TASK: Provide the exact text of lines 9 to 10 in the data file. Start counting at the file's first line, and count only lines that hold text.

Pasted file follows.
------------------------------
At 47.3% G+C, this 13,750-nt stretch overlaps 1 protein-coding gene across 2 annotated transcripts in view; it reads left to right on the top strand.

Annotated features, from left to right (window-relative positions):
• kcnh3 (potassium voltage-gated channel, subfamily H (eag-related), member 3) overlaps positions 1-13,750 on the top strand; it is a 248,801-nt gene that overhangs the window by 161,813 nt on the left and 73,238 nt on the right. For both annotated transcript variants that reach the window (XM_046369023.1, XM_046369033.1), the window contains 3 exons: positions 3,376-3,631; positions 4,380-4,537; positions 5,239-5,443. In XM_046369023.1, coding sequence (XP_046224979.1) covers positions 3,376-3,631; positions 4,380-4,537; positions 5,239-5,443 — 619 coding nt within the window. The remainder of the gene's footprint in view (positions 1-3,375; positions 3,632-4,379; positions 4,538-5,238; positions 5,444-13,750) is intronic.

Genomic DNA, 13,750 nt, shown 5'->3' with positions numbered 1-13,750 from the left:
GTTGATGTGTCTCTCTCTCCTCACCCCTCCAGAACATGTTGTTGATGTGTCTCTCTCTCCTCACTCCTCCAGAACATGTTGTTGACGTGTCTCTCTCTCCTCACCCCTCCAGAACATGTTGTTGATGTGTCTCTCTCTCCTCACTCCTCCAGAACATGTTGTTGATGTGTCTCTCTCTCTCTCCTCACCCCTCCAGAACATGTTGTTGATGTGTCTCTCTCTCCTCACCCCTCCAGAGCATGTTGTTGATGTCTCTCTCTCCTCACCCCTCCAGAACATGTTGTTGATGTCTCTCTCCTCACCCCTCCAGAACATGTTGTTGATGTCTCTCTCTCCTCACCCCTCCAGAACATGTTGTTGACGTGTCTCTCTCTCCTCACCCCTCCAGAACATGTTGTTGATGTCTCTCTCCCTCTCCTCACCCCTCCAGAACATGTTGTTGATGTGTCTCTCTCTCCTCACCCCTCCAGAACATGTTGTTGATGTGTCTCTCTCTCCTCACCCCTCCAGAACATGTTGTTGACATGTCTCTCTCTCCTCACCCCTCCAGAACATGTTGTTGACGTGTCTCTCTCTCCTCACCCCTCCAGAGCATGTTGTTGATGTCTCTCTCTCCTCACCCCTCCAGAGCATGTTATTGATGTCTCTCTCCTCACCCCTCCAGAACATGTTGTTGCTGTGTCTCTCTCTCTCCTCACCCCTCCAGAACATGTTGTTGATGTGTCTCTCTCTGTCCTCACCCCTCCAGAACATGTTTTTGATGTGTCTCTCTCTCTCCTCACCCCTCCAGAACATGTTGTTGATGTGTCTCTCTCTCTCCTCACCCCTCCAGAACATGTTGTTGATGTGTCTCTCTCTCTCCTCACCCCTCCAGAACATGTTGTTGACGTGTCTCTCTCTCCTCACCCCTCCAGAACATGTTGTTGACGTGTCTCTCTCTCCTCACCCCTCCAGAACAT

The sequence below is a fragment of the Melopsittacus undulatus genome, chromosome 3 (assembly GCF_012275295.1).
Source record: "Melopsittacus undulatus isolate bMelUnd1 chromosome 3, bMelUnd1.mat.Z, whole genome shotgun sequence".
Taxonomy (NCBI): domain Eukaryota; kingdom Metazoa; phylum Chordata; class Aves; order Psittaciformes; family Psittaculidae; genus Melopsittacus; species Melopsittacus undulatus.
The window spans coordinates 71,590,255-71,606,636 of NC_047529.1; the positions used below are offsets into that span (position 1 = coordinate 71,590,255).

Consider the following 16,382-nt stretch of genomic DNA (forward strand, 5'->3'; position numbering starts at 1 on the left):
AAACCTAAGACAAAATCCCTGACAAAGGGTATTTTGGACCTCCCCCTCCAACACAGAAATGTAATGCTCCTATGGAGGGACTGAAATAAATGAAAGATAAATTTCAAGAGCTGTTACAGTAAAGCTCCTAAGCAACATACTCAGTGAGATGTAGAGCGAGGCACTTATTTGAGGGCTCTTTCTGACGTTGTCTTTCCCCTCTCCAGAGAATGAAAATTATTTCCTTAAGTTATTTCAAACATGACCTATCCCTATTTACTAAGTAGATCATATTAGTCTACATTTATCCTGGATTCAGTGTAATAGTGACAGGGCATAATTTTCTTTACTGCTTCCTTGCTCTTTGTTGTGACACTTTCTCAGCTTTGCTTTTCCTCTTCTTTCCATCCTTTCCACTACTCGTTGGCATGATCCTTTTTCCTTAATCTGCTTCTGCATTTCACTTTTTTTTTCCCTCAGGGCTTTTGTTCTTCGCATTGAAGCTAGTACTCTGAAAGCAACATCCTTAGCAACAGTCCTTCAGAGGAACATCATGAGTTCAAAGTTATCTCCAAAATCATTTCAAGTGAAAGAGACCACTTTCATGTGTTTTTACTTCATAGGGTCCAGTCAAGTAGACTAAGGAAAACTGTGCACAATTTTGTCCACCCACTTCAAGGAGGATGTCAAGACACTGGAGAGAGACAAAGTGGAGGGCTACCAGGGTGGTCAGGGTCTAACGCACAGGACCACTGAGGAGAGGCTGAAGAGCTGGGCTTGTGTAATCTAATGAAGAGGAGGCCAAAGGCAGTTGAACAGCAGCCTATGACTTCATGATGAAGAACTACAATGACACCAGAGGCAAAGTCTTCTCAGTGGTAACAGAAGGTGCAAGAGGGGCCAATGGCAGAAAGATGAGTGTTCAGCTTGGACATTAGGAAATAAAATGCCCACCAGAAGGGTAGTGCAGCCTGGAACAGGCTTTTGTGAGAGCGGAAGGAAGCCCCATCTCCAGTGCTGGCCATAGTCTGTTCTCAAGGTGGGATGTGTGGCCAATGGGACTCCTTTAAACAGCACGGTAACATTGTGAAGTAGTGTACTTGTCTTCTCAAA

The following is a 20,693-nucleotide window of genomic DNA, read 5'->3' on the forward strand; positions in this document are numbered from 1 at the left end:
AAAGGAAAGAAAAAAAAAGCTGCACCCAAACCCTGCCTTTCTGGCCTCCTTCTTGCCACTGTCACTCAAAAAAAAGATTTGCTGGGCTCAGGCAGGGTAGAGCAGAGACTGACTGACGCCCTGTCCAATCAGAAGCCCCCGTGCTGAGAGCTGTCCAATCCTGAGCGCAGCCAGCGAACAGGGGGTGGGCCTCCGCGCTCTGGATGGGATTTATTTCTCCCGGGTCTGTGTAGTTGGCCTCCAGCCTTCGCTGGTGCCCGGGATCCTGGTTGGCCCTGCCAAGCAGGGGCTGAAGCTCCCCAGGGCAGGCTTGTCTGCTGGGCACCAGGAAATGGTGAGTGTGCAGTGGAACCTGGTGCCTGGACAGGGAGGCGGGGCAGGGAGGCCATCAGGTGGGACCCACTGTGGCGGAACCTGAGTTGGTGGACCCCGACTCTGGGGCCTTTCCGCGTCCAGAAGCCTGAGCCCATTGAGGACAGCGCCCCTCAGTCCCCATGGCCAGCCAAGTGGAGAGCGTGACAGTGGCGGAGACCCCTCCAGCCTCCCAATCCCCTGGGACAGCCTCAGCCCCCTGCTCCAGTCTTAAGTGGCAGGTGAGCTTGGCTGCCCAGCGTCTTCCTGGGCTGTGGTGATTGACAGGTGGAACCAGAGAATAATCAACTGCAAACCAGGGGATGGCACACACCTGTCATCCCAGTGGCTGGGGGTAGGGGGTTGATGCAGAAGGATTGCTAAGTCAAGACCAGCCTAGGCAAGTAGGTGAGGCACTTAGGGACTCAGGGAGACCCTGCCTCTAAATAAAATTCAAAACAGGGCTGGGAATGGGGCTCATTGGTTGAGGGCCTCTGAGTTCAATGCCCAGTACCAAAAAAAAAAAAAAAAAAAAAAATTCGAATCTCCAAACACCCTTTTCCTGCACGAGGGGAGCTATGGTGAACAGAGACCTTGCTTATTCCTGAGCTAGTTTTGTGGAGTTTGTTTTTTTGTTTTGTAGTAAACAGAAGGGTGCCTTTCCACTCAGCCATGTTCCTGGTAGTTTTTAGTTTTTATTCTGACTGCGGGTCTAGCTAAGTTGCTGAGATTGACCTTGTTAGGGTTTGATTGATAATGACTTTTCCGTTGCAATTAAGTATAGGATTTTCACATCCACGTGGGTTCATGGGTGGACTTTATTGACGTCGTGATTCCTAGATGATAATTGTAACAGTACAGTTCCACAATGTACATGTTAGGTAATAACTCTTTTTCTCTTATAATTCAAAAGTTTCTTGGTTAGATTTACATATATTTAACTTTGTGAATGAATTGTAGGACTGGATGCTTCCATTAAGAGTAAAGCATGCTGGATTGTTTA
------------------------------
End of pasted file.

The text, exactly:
The window spans coordinates 71,590,255-71,606,636 of NC_047529.1; the positions used below are offsets into that span (position 1 = coordinate 71,590,255).

Consider the following 16,382-nt stretch of genomic DNA (forward strand, 5'->3'; position numbering starts at 1 on the left):